Truck Drivers: The Unsung Heroes of Your Supply Chain
Trucks with heavy carriages are not an unusual sight on the roads. They come in various shapes and sizes, running across fleeting highways, working on a schedule, taking close to no breaks, and always driving.
Taking the wheel in a truck is not for the weak-hearted, both in terms of the workload and responsibilities. They deliver tons of goods, necessary or luxury items to various distribution points across the country, making products accessible to us at the right time. Along with that, they also have to risk driving at odd hours of the night or in bad weather conditions so that consignments are timely delivered, and contractual agreements are fulfilled.
Truck drivers are a crucial but neglected part of the economy without whom we won’t be able to sustain as we wish to. According to a report in the US, close to 70% of the goods are transported through trucks, making it an extremely prominent transportation system. They move around close to 10 billion tons of goods per year, consuming 54 billion gallons of fuel supply. In this era of internet marketing and e-commerce, more goods are required to be moved around, therefore, requiring more trucks on duty.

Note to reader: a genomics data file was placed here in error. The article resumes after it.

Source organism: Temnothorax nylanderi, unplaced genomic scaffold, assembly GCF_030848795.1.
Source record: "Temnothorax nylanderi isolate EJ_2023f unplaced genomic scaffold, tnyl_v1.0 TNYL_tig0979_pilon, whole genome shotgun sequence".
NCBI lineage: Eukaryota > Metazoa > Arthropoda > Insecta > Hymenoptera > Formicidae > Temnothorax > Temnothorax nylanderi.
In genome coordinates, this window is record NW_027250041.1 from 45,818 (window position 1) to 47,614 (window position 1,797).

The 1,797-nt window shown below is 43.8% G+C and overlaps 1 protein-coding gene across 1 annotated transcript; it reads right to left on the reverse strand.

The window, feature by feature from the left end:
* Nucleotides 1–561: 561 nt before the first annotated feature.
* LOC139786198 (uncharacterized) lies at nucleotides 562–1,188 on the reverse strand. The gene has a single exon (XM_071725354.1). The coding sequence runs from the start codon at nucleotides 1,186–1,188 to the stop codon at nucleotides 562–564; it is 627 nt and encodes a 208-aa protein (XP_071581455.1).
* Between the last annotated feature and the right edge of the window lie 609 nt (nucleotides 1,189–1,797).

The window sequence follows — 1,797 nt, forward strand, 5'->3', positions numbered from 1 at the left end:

Transportation is an important part of the supply chain, connecting the dots in the process. The movements of these truck drivers are planned and coordinated. A lot of research and tracking also goes behind it to make the route time as well as cost-efficient. But all of it is theoretical. It is made possible only by the efforts of truck drivers who are not given enough credit. Roads are rough; they have to manage traffic while ensuring the safekeeping of the products being transported.
The personal cost mentally and physically is also in abundance for the truck drivers. They have to work at least 30 hours more per week than employees in other sectors in addition to another 4-5 hours for loading and unloading cargo. In a year, they travel approximately 10,000-11,000 miles getting only one weekend at home in a month. Along with that, sitting and driving for such long hauls affect the physical health of these drivers plentiful. According to a US report, 80% of the drivers suffer from obesity due to lack of access to healthy food, poor eating habits, and limited or no exercise. Long work hours also lead to uneven sleep leading to insomnia and sleep apnea in many drivers.
Truck drivers truly are the backbone of our economy and the unsung heroes of the supply chain.